Detox has become a buzz word that seems to be popping up everywhere – in bookstores, magazines, the press and has made it’s way into the  common conversation regarding nutrition and health. Detox diets especially seem to become popular after periods of time where we often neglect healthy eating, such as over the winter holidays, and we perceive that our bodies need a little ‘spring cleaning’. Do detox diets actually work? Are they safe?

What is a detox diet?
These diets are built on the idea that our bodies are burdened by a build up of toxins that comes from the air we breathe, the water we drink, and the food we eat. The basic idea of a detoxification diet is to temporarily give up certain foods that contain toxins while consuming fibre, nutrients, antioxidants and herbal extracts that aid in the body’s natural detoxification processes. Detox diets vary widely: they can last from days to weeks, they may involve fasting,  some version of a liquid diet or shake and then gradually introduce whole foods.

Do they work?
The claims of detox diets target popular fears that harmful substances are contained in regular food and speculating that these might induce such deleterious health effects as cancer, cardiovascular disease, arthritis, allergies and obesity. However there isn’t enough scientific evidence on the effectiveness of these diets to support their claims.
During an investigation of a popular 48-hour detox diet (promoted by Dr. Oz),  George Dresser – a Professor at Western’s Schulich School of Medicine & Dentistry –  found that blood tests taken before and after the 48-hour cleanse had no detoxifying benefits. In fact, Dresser said afterward, he couldn’t tell, looking at the blood tests, which group did the diet and which group ate to its heart’s – or stomach’s – content.

Are they safe?
There are a wide variety of cleansing and detox diets. Some may be safe for healthy people, but should be avoided by those with a higher risk of side effects including people with diabetes, low blood sugar, eating disorders, growing children and teens, pregnant women and older adults.  To add to the vitamin and mineral deficiencies that may result from prolonged  and intermittent fasting there is also the likelihood of  diarrhea, headaches, dehydration, electrolyte imbalance  and even large intestine perforation. Long term  reliance on non-scientifically proven diets might also lead  individuals to neglect seeking proper health care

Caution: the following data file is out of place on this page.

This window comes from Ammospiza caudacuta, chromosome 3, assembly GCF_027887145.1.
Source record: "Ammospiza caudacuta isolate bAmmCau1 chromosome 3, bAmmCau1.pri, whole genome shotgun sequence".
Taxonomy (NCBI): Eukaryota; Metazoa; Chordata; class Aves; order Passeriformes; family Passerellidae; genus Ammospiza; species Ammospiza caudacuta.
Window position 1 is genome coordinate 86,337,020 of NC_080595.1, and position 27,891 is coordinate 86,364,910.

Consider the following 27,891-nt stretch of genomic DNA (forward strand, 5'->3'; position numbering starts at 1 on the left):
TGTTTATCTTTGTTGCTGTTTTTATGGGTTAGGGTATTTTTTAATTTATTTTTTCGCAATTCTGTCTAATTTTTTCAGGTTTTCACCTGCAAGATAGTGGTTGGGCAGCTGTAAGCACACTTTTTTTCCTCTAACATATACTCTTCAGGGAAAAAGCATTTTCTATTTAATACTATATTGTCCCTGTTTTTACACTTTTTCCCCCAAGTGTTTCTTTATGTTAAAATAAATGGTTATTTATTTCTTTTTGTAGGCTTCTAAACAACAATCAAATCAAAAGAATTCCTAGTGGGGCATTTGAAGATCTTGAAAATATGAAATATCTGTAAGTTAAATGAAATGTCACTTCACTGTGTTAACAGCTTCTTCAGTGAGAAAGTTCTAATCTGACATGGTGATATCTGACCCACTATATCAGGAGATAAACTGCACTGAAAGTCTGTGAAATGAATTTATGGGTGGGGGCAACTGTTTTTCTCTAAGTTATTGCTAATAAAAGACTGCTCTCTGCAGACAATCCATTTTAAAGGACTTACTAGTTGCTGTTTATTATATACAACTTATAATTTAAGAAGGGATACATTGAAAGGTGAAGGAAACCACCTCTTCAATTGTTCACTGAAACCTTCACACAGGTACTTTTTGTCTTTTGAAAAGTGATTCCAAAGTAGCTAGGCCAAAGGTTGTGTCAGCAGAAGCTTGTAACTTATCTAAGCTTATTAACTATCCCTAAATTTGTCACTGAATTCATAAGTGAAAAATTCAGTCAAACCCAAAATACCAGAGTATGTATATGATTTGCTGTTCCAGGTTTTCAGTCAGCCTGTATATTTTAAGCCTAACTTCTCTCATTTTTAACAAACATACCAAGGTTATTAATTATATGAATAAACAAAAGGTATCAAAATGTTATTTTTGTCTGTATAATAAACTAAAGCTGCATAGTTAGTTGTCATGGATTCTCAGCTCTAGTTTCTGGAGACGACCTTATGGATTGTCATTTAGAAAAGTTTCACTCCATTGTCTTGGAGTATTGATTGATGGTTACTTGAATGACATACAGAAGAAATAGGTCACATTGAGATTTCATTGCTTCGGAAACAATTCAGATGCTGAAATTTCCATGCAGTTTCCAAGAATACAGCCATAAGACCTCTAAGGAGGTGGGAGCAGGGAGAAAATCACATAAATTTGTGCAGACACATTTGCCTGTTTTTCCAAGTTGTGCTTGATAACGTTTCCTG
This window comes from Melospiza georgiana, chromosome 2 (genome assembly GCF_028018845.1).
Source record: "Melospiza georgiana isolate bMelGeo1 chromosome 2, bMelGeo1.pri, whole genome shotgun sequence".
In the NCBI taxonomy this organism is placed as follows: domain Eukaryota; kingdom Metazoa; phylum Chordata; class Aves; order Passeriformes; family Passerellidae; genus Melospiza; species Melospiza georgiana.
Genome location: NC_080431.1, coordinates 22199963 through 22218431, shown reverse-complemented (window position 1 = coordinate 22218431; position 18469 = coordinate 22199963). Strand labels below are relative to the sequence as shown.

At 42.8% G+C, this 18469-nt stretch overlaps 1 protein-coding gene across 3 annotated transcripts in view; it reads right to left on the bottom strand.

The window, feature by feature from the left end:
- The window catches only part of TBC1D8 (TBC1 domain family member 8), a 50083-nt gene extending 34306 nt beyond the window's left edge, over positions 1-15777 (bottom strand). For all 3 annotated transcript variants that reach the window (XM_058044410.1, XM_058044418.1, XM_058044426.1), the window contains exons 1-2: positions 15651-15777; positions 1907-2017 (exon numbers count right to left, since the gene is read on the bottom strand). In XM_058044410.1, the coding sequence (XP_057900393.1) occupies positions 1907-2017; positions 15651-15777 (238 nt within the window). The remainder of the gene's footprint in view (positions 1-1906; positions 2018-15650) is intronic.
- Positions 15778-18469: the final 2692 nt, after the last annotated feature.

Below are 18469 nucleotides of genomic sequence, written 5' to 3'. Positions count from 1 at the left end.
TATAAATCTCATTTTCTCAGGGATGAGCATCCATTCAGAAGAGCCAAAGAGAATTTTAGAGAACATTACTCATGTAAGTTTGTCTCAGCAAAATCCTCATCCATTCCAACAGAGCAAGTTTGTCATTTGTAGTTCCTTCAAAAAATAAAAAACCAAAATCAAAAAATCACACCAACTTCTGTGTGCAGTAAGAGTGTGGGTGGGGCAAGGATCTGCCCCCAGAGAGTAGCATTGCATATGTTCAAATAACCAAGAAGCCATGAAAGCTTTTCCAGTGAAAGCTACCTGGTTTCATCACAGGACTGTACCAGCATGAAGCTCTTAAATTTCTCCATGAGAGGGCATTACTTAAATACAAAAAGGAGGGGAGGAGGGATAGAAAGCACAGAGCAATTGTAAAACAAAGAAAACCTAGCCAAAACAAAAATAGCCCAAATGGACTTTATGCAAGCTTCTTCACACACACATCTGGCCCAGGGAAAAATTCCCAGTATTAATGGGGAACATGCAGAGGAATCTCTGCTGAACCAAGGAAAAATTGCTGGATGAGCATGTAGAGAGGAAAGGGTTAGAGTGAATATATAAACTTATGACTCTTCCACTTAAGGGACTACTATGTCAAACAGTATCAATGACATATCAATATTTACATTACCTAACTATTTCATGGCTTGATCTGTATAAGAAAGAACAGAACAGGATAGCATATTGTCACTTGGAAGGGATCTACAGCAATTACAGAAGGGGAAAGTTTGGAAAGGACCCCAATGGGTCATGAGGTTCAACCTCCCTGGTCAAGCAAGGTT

What to do instead
Your body is fully equipped to detoxify itself – your liver, kidneys and intestine already do that for you. The liver removes waste from the bloodstream and then sends it to the kidneys for removal in the urine. The intestine excretes solid waste after nutrients and water has been absorbed. Keeping our bodies well nourished throughout the year allows these systems to work at their best. However if you still wish to try a detox diet, consider the following points to help you choose the healthiest detox diet: 

  •  Choose a detox diet that has the least dietary restrictions. Look for a program that include protein-rich foods, fruits, vegetables, whole grains, legumes, nuts, and seeds.
  •  Avoid laxative and diuretic supplements. Consuming plenty of fibre and water will help your body excrete wastes.
  •  Do not exceed the diet’s recommended duration.
  • Check in with your doctor first if you have a health condition or take medications.

The bottom line
Detox diets aren’t necessary. There isn’t enough scientific evidence to prove that detox diets work, and our bodies our equiped for detoxing already. The issue is that people should not be living an unhealthy lifestyle for 28 days of each month, and think that two days of some detox diet will make up for the poor choices for the rest of the month. The ultimate healthy diet is one you can live with day in, day out.


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